By Tessa Lyons, Product Manager, Facebook
Over the last year and half, we have been committed to fighting false news through a combination of technology and human review, including removing fake accounts, partnering with fact-checkers, and promoting news literacy.
This effort will never be finished and we have a lot more to do. Today, we’re announcing several updates as part of this work:
Expanding our fact-checking program to new countries
Expanding our test to fact-check photos and videos
Increasing the impact of fact-checking by using new techniques, including identifying duplicates and using Claim Review
Taking action against new kinds of repeat offenders
Improving measurement and transparency by partnering with academics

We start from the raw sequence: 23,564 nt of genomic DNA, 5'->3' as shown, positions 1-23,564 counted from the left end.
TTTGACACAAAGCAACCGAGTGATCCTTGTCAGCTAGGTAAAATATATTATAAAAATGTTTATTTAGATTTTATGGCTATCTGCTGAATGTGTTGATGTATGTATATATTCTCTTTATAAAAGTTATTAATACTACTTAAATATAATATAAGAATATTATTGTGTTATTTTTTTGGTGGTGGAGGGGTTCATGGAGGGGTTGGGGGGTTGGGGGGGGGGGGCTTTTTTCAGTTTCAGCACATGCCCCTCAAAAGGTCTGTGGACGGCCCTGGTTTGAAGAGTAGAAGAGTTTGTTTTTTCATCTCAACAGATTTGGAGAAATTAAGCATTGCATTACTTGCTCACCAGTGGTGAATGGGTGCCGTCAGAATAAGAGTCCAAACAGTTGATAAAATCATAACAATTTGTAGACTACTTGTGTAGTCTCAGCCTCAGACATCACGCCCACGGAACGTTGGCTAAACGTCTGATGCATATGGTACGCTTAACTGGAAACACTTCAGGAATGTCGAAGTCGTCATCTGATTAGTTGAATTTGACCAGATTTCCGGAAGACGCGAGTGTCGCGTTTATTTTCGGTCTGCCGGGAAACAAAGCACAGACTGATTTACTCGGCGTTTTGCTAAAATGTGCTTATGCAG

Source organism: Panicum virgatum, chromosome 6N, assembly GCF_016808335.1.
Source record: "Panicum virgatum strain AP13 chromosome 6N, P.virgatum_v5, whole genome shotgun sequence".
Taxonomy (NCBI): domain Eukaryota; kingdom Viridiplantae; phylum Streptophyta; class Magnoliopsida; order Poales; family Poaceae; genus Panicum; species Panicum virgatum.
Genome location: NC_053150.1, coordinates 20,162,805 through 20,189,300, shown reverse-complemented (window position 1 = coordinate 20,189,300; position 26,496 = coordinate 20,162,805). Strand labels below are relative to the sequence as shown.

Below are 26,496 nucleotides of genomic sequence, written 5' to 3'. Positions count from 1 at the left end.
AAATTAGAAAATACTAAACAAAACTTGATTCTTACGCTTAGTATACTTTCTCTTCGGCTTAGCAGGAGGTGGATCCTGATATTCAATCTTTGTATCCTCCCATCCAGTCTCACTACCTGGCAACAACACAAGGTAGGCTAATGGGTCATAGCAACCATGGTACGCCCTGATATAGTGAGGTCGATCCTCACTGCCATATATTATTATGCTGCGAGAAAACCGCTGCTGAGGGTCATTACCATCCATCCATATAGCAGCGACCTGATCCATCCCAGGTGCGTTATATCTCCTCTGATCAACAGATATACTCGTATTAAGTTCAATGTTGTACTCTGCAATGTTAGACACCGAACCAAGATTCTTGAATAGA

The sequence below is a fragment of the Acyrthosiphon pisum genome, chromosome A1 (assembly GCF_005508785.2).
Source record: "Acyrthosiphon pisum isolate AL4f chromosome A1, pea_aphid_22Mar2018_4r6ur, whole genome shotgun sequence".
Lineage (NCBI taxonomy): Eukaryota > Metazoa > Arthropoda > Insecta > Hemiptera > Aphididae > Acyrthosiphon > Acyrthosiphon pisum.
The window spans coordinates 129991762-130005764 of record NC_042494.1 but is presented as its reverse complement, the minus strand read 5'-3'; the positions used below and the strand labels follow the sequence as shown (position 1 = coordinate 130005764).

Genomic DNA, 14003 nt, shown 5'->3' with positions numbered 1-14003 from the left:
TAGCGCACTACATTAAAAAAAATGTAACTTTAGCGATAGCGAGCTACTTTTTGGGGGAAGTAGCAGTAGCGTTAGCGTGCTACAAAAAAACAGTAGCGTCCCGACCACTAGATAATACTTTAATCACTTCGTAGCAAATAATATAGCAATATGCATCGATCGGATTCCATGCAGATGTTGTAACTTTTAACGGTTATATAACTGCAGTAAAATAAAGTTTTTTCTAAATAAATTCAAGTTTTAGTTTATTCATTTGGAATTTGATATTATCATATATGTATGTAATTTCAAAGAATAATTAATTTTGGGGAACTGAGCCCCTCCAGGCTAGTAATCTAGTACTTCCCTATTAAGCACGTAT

Expanding our fact-checking program to new countries. Since we first launched the third-party fact-checking program last spring, we’ve expanded to 14 countries and have plans to scale to more countries by the end of the year. These certified, independent fact-checkers rate the accuracy of stories on Facebook, helping us reduce the distribution of stories rated as false by an average of 80%. Expanding our test to fact-check photos and videos. One challenge in fighting misinformation is that it manifests itself differently across content types and countries. To address this, we expanded our test to fact-check photos and videos to four countries. This includes those that are manipulated (e.g. a video that is edited to show something that did not really happen) or taken out of context (e.g. a photo from a previous tragedy associated with a different, present day conflict). Increasing the impact of fact-checking by using new techniques. With more than a billion pieces of content posted every day, we know that fact-checkers can’t review every story one-by-one. So, we are looking into new ways to identify false news and take action on a bigger scale. Machine learning helps us identify duplicates of debunked stories. For example, a fact-checker in France debunked the claim that you can save a person having a stroke by using a needle to prick their finger and draw blood. This allowed us to identify over 20 domains and over 1,400 links spreading that same claim. Also, we’re going to start working with our fact-checking partners to use Schema.org‘s Claim Review, an open-source framework used by various technology companies and fact-checking organizations. This will make it easier for fact-checkers to share ratings with Facebook and help us respond faster, especially in times of crisis. Taking action against new kinds of repeat offenders. Historically, we have used ratings from fact-checkers to identify Pages and domains that repeatedly share false news. We then take action by reducing their distribution and removing their ability to monetize. To help curb foreign interference in public discourse, we are beginning to use machine learning to help identify and demote foreign Pages that are likely to spread financially-motivated hoaxes to people in other countries. Improving measurement and transparency by partnering with academics. In April, we announced a new initiative to help provide independent research about the role of social media in elections, as well as democracy more generally. The elections research commission is in the process of hiring staff and establishing the legal and organizational procedures necessary to becoming fully independent. In the coming weeks, the commission will release a website and then its first request for proposals, to measure the volume and effects of misinformation on Facebook. We’re currently working with the commission to develop privacy-protected data sets, which will include a sample of links that people engage with on Facebook. The academics selected by the commission will be able to study these links to better understand the kinds of content being shared on Facebook. Over time, this externally-validated research will help keep us accountable and track our progress.